One of my favorite zero dollars coping strategies is to simply let things run out. As the household’s Chief Shopper, my usual job is, when something runs out, to make sure a replacement is waiting at arm’s length so that the harmony of consumption is not interrupted. Need a new bar of soap? It’s under the sink. Used the last bit of half & half? Look in the back of the fridge. But when we’re dealing with austerity measures, I restrict my shopping to the essentialist of essentials only. And so it was that when my honey (and by that I mean actual honey, not my sweet husband) had to be turned on its head and the last drop had found its way into my morning tea, I held myself back from buying another $15 bottle at Central Market.
When the honey ran out, I switched to a half-used bottle of agave nectar I had shoved in the back of the cabinet. But agave nectar has a bit of a funny aftertaste (or maybe just taste), so I dealt with this by using less sweetener, just a bit to take the edge off. I was surprised by how acceptable this was to my sugar-loving self. Not horrible at all. But then the agave nectar ran out, too, so I started drinking my tea, two cups in the morning and one in the afternoon, without any sweetener at all. And it tastes fine. So fine, in fact, that I see no need to start adding the honey back, even though austerity measures have lifted and I have resumed shopping at normal levels. It is a small change, but not insignificant to my health, when you think about it in the aggregate: three cups of tea per day, stretching out into the future.
I can’t help but compare this to so many Lenten seasons, and the similar paces of self-denial I went through then. But none of those exercises in restraint ever produced any permanent changes in me. Forty days with no candy, chocolate, soda, alcohol, or cigarettes, but on day forty-one, back I went to my so-called vice. So what is different this time? Why did this deprivation stick?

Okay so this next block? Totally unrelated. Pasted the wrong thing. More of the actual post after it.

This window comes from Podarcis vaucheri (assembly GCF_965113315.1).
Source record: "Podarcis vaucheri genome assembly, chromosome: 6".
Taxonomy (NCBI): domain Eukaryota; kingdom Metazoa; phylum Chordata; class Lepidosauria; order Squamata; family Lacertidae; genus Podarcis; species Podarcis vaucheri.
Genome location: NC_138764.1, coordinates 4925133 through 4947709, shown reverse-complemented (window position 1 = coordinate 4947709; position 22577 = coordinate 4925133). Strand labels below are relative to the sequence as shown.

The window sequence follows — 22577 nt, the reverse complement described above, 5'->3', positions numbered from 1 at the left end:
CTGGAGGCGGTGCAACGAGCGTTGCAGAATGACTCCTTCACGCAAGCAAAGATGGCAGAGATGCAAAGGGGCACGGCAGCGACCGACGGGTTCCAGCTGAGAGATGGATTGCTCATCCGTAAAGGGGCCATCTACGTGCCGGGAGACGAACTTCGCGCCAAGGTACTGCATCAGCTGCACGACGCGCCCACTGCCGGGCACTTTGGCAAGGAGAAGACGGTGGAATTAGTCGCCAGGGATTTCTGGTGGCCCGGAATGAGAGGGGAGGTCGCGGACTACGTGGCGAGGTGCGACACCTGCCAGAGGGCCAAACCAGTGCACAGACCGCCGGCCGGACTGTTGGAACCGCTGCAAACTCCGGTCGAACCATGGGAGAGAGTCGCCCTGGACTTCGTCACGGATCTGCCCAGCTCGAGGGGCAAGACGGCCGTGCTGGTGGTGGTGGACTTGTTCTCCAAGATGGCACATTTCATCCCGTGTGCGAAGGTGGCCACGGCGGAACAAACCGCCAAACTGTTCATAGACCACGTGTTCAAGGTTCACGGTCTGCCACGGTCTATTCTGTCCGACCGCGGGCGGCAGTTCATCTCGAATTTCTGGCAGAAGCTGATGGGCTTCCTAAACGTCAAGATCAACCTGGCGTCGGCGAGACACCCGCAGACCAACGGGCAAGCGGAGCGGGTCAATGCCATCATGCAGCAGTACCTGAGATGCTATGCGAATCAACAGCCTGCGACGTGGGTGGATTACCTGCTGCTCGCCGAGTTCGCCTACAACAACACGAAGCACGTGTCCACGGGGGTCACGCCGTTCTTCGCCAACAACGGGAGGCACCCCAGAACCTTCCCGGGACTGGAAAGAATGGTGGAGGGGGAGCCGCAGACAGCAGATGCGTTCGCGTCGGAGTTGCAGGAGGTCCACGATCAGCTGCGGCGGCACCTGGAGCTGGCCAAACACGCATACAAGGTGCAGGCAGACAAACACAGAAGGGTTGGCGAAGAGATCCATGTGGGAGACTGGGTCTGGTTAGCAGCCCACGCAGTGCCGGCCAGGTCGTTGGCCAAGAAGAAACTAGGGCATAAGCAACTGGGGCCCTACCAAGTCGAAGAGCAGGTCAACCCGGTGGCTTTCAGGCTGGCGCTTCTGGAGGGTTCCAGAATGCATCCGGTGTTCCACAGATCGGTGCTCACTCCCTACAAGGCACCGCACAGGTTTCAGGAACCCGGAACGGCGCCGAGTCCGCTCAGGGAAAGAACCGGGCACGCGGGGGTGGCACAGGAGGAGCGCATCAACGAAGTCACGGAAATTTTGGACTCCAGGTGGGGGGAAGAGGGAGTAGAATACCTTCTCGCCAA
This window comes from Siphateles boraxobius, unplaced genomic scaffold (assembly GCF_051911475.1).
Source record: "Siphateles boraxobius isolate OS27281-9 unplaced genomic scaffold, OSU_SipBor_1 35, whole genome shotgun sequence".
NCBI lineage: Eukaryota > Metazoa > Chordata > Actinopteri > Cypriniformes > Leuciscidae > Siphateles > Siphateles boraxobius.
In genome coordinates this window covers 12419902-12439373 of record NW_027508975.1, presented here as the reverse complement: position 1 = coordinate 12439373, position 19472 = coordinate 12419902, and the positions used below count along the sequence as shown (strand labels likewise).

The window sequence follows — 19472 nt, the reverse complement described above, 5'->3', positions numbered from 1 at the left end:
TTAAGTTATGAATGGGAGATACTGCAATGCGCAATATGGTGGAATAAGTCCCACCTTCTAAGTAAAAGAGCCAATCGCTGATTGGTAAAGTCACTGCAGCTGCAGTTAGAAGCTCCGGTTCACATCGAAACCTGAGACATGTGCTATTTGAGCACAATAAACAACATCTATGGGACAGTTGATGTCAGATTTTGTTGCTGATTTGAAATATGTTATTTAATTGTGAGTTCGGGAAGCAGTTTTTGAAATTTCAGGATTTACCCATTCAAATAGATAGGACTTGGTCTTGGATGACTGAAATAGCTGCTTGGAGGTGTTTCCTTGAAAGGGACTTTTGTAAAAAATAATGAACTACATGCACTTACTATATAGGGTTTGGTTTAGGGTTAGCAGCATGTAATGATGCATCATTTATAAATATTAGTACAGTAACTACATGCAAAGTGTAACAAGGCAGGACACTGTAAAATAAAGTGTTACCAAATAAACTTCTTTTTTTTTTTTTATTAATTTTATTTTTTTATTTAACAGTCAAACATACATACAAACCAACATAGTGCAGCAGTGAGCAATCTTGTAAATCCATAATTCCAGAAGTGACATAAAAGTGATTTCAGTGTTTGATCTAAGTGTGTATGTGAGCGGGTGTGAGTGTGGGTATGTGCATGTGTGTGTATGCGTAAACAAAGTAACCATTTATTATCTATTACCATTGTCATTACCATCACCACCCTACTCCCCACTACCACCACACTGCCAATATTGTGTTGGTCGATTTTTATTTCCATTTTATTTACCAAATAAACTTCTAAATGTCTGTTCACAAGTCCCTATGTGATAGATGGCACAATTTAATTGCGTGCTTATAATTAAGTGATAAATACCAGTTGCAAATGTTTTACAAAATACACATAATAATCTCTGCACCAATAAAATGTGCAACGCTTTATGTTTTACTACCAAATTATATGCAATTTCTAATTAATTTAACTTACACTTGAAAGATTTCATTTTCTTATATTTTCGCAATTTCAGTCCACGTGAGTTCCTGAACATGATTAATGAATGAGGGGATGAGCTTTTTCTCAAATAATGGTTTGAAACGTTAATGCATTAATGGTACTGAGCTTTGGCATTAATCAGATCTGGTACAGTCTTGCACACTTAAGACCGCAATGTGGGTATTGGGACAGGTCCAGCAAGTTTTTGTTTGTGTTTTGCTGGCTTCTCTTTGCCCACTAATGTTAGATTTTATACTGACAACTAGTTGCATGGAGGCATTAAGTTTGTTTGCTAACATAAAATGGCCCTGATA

Before, when I was Catholic, the restraint was imposed upon me by a hierarchical figure who judged my worthiness through my performance, trying to control my development using a punishment and reward system. Thus, the exercise, which was designed to teach me something about doing without, only served to incentivize me to deny myself so that I might please others. One more voice in a chorus telling me to behave in a way marked as acceptable by others. One more message to look and listen outside myself for instructions, rather than simply learning to trust the voice within.
In contrast, this winter’s season of doing without arose organically from the natural rhythms of life. No imposed human-made structure, simply life, as it is: moving through its seasons, sometimes richer, sometimes poorer; sometimes lush, sometimes bare. No external voices offering praise or threatening condemnation, just the silence of a winter’s day and a cupboard that is slowly emptying.
This morning, contemplating my tea leaves, it occurs to me that while the exercise of doing without was the same in both cases, the teacher was not: a human-made organization, the Catholic church, in the first example, and nature herself in the second. As I’ve mentioned here before, the term God often leaves me shifting in my seat because it means different things to different people, and yet it is often used casually, as though only one meaning applies. In this case, I would think most people would link the idea of God to the first teacher, the Church. But who’s to say? Who’s to say someone’s version of God is not teaching more directly through the second?
© Amy Daniewicz